Tell me your favorite thing about your boat
Mary: My galley, I can make cakes, buns and a pretty nice dinner from it. It's huge for a boat. They called me the Martha Stewart of the sea!!
Leah: Now that I sail without mom and dad, I appreciate many more things about her... I guess my favourite is that since Dad built her things are very well thought out... such as easy access to the engine & bilge, cupboards that fit our dishes, storage in every possible nook you can imagine, etc etc etc..
What was the most affordable area to cruise and the most expensive? What was affordable or cheap about each area?
Mary: Indonesia and Turkey by far were the cheapest for food and great anchorages. Lots of ruins in Turkey to see and no cost unlike Greece. Italy's food was outrageously expensive - we ate out once.
Leah: Most affordable was probably Turkey -- we anchored everywhere, ate out for about $1 / person, and hauled the boat (in a boatyard strewn with ancient Turkish ruins and gorgeous flowering bougainvillea) for about $200. Most expensive I would say Israel -- my perspective is skewed a bit since I wasn't really in charge of finances, but I do remember that a McDonald's hamburger cost $12 and we did not eat out at all while we were there!
What question do you wish I would have asked and how would you have answered?
Why did we do it?
We wanted a simpler life, and a life where we could spend more time with our two daughters. We got both. It was a very cheap way travel in relative comfort. I loved seeing all the countries and loved doing it with my family.
We are a very close knit family and I believe it is because of the trip. Plus our girls got to see how fortunate they were compared to so many poor people out there. Our girls are mature and very independent, I'm sure because of the trip.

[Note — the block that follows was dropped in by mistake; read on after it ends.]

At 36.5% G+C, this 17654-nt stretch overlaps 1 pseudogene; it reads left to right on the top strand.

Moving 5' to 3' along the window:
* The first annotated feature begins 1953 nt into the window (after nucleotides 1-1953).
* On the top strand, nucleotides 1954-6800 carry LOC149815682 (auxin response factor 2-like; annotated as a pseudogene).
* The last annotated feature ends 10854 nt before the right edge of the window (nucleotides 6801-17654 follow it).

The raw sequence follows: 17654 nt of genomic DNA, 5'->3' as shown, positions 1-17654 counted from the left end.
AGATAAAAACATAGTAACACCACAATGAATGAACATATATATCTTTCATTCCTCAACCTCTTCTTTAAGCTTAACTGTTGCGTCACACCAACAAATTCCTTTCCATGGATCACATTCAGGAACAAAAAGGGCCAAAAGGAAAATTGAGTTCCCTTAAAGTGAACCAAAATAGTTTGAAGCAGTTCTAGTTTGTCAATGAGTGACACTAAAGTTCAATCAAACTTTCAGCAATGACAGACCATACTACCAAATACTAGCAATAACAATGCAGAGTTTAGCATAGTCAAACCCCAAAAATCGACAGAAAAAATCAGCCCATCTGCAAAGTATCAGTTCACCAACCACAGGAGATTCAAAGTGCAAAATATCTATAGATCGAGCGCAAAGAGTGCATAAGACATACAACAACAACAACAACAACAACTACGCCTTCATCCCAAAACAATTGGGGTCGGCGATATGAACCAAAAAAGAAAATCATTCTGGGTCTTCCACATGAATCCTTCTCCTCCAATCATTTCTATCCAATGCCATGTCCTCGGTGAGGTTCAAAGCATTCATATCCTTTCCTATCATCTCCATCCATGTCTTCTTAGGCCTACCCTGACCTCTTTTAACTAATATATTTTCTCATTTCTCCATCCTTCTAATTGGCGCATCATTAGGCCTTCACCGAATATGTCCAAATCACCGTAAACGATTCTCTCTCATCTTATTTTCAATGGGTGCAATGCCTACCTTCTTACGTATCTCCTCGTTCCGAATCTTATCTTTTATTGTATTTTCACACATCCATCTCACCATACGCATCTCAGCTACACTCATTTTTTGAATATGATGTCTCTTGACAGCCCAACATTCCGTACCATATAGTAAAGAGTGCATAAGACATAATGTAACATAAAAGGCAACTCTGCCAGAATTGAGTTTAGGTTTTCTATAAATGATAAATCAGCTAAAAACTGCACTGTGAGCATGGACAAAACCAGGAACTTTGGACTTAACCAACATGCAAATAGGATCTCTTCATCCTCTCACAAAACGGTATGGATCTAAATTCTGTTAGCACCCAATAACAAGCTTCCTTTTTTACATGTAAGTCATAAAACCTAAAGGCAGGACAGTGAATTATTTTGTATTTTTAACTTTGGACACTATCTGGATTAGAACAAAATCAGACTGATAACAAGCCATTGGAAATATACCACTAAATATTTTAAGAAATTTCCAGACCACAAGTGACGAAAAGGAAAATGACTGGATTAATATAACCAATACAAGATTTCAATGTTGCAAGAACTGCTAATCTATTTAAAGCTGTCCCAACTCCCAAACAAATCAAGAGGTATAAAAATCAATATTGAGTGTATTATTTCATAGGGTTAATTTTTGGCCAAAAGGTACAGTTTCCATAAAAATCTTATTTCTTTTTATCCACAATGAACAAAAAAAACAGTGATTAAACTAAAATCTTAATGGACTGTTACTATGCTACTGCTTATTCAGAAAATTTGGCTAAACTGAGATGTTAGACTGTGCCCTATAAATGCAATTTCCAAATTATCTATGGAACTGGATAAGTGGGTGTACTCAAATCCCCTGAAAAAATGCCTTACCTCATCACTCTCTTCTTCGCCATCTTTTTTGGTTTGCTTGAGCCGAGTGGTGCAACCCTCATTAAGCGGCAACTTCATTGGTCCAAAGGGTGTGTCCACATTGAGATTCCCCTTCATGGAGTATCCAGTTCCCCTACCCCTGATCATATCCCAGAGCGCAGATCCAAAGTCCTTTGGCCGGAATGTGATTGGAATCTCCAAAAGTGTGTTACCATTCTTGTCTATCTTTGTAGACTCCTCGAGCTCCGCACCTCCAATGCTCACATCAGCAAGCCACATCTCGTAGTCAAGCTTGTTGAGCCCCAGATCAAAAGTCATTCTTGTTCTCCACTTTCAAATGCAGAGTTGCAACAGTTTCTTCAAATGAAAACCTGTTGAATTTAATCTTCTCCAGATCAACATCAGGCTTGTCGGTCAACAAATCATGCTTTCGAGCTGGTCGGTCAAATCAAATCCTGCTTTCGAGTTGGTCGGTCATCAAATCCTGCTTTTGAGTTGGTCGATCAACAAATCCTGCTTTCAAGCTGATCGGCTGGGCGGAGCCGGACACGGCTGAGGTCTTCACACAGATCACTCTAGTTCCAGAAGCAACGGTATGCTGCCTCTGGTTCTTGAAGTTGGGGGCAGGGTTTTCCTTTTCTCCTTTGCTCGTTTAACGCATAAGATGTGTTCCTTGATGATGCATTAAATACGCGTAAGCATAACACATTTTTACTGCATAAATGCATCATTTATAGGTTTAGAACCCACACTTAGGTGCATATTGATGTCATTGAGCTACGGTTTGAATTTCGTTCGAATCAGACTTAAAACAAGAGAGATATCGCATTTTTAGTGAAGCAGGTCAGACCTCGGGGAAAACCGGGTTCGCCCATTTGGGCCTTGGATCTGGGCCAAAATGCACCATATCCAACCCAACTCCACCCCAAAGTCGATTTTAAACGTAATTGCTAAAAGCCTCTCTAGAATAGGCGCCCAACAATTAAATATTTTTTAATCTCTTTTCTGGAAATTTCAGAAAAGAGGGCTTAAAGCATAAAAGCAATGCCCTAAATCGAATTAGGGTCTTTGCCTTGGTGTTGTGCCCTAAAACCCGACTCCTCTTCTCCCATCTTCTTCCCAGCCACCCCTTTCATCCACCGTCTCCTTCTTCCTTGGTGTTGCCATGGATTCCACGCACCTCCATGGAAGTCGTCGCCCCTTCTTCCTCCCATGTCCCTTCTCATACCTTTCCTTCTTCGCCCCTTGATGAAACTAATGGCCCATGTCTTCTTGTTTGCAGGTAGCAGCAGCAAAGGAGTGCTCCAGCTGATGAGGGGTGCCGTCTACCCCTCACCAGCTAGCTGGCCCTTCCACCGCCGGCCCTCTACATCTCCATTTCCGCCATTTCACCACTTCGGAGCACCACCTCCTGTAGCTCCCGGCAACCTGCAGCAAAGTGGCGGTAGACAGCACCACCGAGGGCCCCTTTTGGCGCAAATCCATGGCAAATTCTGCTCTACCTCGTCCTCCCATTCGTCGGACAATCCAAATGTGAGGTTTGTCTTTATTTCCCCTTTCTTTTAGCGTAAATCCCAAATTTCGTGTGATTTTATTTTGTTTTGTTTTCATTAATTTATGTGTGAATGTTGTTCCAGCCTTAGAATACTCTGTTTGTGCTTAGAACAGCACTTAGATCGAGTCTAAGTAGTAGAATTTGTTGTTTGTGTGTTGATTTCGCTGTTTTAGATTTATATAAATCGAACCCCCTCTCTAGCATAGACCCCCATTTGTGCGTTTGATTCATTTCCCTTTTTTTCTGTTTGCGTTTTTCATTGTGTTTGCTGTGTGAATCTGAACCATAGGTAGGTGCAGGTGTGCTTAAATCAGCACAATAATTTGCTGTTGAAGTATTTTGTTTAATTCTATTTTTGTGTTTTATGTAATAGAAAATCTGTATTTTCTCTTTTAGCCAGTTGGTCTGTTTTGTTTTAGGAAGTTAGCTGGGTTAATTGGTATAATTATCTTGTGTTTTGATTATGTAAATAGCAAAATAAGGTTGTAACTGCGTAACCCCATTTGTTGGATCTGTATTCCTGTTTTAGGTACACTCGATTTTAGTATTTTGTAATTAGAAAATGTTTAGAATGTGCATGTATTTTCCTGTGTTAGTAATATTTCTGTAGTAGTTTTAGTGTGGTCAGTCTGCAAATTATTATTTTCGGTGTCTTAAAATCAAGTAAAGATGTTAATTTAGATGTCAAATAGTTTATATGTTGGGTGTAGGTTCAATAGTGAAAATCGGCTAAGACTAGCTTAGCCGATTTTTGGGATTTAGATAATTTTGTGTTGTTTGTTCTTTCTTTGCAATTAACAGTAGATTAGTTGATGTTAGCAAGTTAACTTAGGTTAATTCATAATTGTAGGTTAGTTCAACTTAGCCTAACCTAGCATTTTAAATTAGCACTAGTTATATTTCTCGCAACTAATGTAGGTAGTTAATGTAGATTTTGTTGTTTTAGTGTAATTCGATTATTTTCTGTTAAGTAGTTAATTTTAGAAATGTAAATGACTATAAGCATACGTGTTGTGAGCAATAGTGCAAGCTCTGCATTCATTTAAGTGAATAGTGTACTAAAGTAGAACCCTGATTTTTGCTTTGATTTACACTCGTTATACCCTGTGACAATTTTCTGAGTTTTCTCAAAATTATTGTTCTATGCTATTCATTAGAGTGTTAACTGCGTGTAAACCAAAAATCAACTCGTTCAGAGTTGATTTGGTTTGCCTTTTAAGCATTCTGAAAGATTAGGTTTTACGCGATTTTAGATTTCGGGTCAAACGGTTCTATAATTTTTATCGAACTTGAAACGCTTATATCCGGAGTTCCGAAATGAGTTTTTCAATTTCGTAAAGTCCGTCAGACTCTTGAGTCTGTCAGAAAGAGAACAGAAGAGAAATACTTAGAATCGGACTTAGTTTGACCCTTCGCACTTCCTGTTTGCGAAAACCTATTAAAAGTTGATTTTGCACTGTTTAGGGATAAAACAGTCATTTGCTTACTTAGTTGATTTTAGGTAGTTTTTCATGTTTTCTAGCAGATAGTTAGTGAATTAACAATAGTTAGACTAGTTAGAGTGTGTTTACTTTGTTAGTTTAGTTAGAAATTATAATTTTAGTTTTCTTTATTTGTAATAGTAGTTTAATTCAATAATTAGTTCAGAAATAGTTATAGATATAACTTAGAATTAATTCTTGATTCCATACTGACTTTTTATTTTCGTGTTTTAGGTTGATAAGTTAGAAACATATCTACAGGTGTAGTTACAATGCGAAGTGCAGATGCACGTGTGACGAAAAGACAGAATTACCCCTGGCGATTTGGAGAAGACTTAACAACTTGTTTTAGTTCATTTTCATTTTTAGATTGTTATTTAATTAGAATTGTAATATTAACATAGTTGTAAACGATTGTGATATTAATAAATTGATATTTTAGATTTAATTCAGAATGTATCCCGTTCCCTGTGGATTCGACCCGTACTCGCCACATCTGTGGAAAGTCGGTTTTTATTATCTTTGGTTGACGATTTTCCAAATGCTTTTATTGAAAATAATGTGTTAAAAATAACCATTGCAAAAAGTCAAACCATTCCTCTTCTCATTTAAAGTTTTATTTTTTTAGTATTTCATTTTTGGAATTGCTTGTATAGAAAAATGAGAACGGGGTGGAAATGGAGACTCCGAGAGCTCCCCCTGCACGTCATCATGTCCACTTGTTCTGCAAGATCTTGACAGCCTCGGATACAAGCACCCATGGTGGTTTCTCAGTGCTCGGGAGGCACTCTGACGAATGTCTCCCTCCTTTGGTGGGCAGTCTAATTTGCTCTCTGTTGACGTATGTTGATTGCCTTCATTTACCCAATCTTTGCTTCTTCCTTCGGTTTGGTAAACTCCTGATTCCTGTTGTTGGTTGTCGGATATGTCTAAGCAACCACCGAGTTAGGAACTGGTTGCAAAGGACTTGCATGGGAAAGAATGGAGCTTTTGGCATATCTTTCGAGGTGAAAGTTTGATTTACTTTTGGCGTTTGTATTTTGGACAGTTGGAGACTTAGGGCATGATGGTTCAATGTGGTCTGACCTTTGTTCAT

What equipment do you wish you had?
A water maker and a washing machine.
I was terrified that my husband or one of the girls would go overboard. I always feared that when I came back on watch during the night, that he would be gone.
What do you think about sailing to places that are in "strife" (ie Israel, Sri Lanka, "Pirate-Alley" etc)?
Again, this is from my younger perspective, but when I think about the times that we went places other people were warning us not to, we often had the best experiences. Where we were moored in Israel was 7 miles from Gaza Strip... we could hear the bombs going off day & night. Ditto Sri Lanka -- we could hear the depth-charges being fired every evening. But what I realised is that no matter what the political situation, there are always people who continue their daily lives... the butchers continue to sell meat and the restaurants continue to offer meals... and I think the upside to visiting some of the more "dangerous" places is that as a tourist you are much more of a novelty, and people are often very anxious to show you that their country is still beautiful and wonderful, and that there is more to the Red Sea than pirates and more to Israel than war.